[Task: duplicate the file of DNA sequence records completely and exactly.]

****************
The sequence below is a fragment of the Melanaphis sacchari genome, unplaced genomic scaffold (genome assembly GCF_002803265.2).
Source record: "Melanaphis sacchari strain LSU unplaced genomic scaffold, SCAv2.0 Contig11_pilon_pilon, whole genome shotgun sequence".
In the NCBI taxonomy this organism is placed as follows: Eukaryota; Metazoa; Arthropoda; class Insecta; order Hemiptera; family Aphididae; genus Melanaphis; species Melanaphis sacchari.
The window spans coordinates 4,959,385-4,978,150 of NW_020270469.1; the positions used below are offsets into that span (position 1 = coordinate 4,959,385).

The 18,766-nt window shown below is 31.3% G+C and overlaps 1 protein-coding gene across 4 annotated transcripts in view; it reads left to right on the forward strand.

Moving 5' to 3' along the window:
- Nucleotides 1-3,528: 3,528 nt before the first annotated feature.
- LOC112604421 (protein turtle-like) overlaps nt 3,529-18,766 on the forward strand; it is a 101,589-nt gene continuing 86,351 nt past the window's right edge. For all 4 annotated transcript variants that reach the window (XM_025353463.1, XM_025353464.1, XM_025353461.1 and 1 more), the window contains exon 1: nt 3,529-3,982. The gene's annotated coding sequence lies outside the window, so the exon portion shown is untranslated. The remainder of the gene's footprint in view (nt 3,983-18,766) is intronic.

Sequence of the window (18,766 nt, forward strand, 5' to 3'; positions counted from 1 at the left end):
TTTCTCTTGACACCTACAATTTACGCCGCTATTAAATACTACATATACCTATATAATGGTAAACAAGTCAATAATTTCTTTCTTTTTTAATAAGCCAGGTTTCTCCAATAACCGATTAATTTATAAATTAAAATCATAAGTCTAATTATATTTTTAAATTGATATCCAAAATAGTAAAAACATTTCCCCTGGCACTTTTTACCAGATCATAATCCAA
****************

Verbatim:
The sequence below is a fragment of the Melanaphis sacchari genome, unplaced genomic scaffold (genome assembly GCF_002803265.2).
Source record: "Melanaphis sacchari strain LSU unplaced genomic scaffold, SCAv2.0 Contig11_pilon_pilon, whole genome shotgun sequence".
In the NCBI taxonomy this organism is placed as follows: Eukaryota; Metazoa; Arthropoda; class Insecta; order Hemiptera; family Aphididae; genus Melanaphis; species Melanaphis sacchari.
The window spans coordinates 4,959,385-4,978,150 of NW_020270469.1; the positions used below are offsets into that span (position 1 = coordinate 4,959,385).

The 18,766-nt window shown below is 31.3% G+C and overlaps 1 protein-coding gene across 4 annotated transcripts in view; it reads left to right on the forward strand.

Moving 5' to 3' along the window:
- Nucleotides 1-3,528: 3,528 nt before the first annotated feature.
- LOC112604421 (protein turtle-like) overlaps nt 3,529-18,766 on the forward strand; it is a 101,589-nt gene continuing 86,351 nt past the window's right edge. For all 4 annotated transcript variants that reach the window (XM_025353463.1, XM_025353464.1, XM_025353461.1 and 1 more), the window contains exon 1: nt 3,529-3,982. The gene's annotated coding sequence lies outside the window, so the exon portion shown is untranslated. The remainder of the gene's footprint in view (nt 3,983-18,766) is intronic.

Sequence of the window (18,766 nt, forward strand, 5' to 3'; positions counted from 1 at the left end):
TTTCTCTTGACACCTACAATTTACGCCGCTATTAAATACTACATATACCTATATAATGGTAAACAAGTCAATAATTTCTTTCTTTTTTAATAAGCCAGGTTTCTCCAATAACCGATTAATTTATAAATTAAAATCATAAGTCTAATTATATTTTTAAATTGATATCCAAAATAGTAAAAACATTTCCCCTGGCACTTTTTACCAGATCATAATCCAA